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Scientists discover T. rex soft tissue

Robert Lee Hotz Los Angeles Times

In bone blasted from Montana sandstone, fossil hunters for the first time have discovered the microscopic meat of a Tyrannosaurus rex, preserved almost unaltered since the dinosaur died 70 million years ago, scientists announced Thursday.

Scientists at North Carolina State University and the Museum of the Rockies in Bozeman, Mont., found brownish oblong cells, elastic threads of veins and pliable dabs of red bone marrow in the core of a stout hind leg, the researchers reported in the journal Science. The translucent vessels were so elastic that when one was stretched out and then released, it snapped back like a rubber band.

“To my knowledge, preservation to this extent has not been noted in dinosaurs before,” said paleontologist Mary H. Schweitzer at North Carolina State University in Raleigh, who led the research team.

“The tissues are still soft,” she said. “The microstructures that look like cells are preserved in every way.”

Under a scanning electron microscope, these dinosaur tissues – minute remains of the mightiest of Earth’s ancient carnivores – were “virtually identical” to those of a modern ostrich.

The scientists have not completed their laboratory tests, so they would not say whether they had found any intact genetic material or isolated individual proteins.

In the unlikely event that researchers could identify the actual genes of a Tyrannosaurus rex, it might help settle debates about the kinship of dinosaurs and birds, or even prompt cloning experiments aimed at replicating the creatures.

Far from a freakish accident of preservation, the researchers said, fragile fresh tissue inside dinosaur bones may turn out to be common. Indeed, a quick examination of three other dinosaur specimens revealed similar microscopic tissues inside the bones, they said.

“It may be that this isn’t a unique specimen,” said paleontologist Jack Horner at Montana State University’s Museum of the Rockies, a co-author of the study. Horner has pioneered the use of molecular and cellular techniques to probe the growth and behavior of dinosaurs.

If confirmed by other researchers, the find could force scientists to reconsider how fossils are formed.

Until now, scientists believed that bones fossilized when minerals gradually replaced all organic material. Current theories about fossil preservation hold that organic molecules should not preserve beyond 100,000 years.

“Our theories don’t allow for this,” Schweitzer said.

Other researchers were fascinated but cautious about the announcement.

The field of dinosaur paleontology is still an academic netherworld where trained paleontologists must compete for specimens with amateur rock-hounds and private collectors. It is no stranger to outlandish technical claims, black-market hyperbole, and fraud.

Time and again, however, the truth of these vanished denizens as revealed by reliable fossils – creatures that flew on four wings, snake-necked vegetarians larger than locomotives, and giant fanged predators cloaked in feathers – has proved far stranger than fiction.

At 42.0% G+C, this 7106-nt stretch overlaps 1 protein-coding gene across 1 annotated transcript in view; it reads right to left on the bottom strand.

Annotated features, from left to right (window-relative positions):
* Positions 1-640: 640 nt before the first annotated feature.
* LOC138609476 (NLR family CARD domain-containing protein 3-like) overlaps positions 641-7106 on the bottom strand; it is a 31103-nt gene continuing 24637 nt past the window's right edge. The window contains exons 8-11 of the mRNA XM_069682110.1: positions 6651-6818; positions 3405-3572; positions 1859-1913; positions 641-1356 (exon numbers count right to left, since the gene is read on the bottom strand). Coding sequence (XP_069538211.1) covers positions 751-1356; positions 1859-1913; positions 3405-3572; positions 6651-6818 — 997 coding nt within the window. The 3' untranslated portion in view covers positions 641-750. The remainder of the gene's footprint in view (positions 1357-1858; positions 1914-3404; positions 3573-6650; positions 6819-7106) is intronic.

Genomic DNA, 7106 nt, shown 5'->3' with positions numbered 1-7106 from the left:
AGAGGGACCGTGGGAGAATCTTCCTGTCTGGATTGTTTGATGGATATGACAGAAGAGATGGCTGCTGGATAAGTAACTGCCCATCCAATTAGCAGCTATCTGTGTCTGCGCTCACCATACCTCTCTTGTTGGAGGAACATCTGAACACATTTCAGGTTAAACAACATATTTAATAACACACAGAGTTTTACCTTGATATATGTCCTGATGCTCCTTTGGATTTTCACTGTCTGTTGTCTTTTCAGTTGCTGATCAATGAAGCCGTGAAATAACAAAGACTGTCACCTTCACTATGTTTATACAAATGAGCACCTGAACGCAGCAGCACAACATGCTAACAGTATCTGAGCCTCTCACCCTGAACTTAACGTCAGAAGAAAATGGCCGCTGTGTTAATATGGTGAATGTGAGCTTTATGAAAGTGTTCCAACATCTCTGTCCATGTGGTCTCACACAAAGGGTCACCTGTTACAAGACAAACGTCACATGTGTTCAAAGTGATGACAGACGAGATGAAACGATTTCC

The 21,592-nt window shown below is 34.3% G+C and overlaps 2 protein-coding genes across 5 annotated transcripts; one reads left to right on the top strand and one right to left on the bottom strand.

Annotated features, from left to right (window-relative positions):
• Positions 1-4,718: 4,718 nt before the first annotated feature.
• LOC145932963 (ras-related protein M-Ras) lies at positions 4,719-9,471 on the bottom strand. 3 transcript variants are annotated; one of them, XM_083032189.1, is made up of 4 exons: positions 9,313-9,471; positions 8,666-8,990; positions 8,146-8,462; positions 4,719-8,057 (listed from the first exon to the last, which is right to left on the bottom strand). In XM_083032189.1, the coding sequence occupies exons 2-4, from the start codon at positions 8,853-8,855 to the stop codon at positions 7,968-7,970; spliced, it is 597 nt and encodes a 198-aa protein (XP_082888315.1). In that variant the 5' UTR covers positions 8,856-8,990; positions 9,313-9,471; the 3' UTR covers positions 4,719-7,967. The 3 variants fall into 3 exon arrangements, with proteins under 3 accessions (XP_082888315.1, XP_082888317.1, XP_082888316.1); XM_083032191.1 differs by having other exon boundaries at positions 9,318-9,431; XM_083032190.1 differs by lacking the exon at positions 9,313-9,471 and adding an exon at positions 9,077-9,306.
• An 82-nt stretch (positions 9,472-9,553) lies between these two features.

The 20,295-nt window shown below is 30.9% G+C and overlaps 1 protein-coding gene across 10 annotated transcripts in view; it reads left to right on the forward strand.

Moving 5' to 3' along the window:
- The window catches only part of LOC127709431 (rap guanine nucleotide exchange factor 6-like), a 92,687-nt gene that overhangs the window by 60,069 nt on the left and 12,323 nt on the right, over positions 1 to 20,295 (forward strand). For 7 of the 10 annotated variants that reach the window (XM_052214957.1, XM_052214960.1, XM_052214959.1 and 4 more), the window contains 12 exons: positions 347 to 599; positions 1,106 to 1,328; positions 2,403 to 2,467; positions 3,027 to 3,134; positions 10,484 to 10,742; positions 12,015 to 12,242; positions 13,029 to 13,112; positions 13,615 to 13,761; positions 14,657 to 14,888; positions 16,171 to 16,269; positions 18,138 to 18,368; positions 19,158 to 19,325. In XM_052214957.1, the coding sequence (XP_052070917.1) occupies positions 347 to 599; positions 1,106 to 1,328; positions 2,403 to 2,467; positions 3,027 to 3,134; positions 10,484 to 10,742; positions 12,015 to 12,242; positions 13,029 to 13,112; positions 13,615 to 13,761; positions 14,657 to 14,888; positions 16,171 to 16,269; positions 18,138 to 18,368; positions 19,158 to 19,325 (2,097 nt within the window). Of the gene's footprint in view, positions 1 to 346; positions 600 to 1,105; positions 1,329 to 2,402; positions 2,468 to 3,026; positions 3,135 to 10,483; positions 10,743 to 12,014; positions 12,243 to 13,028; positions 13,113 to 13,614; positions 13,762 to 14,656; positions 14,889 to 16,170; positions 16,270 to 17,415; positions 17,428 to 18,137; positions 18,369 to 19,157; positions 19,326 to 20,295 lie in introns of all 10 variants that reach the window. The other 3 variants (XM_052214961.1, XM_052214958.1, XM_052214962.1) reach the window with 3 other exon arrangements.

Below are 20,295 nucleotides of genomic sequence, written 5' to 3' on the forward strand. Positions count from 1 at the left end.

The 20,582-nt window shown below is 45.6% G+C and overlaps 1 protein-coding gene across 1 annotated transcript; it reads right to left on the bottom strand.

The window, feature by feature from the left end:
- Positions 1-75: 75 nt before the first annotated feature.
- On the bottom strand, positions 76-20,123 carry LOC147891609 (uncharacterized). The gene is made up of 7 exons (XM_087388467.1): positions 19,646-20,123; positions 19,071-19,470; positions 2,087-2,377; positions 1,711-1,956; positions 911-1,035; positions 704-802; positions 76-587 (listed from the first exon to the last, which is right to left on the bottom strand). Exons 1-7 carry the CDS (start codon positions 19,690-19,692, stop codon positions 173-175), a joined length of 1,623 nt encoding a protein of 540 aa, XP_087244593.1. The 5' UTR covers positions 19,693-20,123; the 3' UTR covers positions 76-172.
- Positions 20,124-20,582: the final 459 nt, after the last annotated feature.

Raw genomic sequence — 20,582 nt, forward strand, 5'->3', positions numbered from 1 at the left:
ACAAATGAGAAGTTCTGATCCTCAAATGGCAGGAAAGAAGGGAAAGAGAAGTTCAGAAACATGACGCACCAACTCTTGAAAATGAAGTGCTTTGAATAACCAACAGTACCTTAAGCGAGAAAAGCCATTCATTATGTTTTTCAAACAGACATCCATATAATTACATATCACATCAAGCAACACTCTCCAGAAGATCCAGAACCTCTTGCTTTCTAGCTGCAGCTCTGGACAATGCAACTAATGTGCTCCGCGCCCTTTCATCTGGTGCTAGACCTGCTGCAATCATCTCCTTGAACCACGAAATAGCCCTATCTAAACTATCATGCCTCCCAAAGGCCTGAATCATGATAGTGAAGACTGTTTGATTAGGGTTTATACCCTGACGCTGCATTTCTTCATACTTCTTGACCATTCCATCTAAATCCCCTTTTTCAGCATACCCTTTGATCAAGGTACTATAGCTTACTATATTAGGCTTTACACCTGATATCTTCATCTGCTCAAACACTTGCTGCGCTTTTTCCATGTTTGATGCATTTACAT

Philip Currie, curator of dinosaurs at the Royal Tyrrell Museum in British Columbia, considered the latest discovery plausible and called it “great news.”

“Under the right circumstances, incredible things can be preserved in these fossils,” Currie said.

But he added: “It is out on the fringes, and consequently you have to be doubly careful.”

Microscopic traces of soft tissues may have eluded detection until now, the scientists said, because paleontologists were too squeamish to break open their irreplaceable dinosaur specimens to dissolve the mineral matrix inside the bones.

Horner called the discovery a combination of adept laboratory analysis and an accident of field work.

The tissue specimen was extracted from a fossil femur chiseled from 1,000 cubic yards of rock in the Hell Creek Formation at the Charles M. Russell National Wildlife Refuge in Montana. The bones belonged to a relatively complete skeleton of a 40-foot-tall Tyrannosaurus rex that died when it was about 18 years old.

It took field researchers three years to dig out all the bones. So remote was the site that the fossils could be removed only by helicopter.

The dinosaur remains encased in thick jackets of plaster were so heavy, however, that field workers had to break the massive thigh bone in two places to load it safely aboard the aircraft. They did not treat it with the customary chemical preservatives.

“On that particular specimen, it was serendipitous, because we did have to break it to get it out by helicopter,” Horner said. Normally, “people tend not to want their dinosaurs broken, or to have cut holes into the bone, or to cut them in half.”

When the broken thigh bone was delivered to Schweitzer’s lab in Raleigh, she quickly noticed what appeared to be unusual tissue fragments lining the narrow cavity at the core of the bone.

It took seven days to dissolve the surrounding minerals without contaminating the specimen. For weeks more, the samples were washed in chemical baths, incubated and purified.

In the process, Schweitzer essentially distilled the remains of a 5-ton predator whose step once made the earth tremble to a few milliliters of cloudy solution under a Zeiss dissecting microscope.

Magnifying the purified remains by 63 times, Schweitzer could see tiny branching red and brown structures that looked very much like vessels in bones from the largest of modern flightless birds. She also identified what seemed to be three different sorts of cells.

“Ostriches that died six months ago are producing structures that are similar to dinosaurs that died 70 million years ago,” she said.

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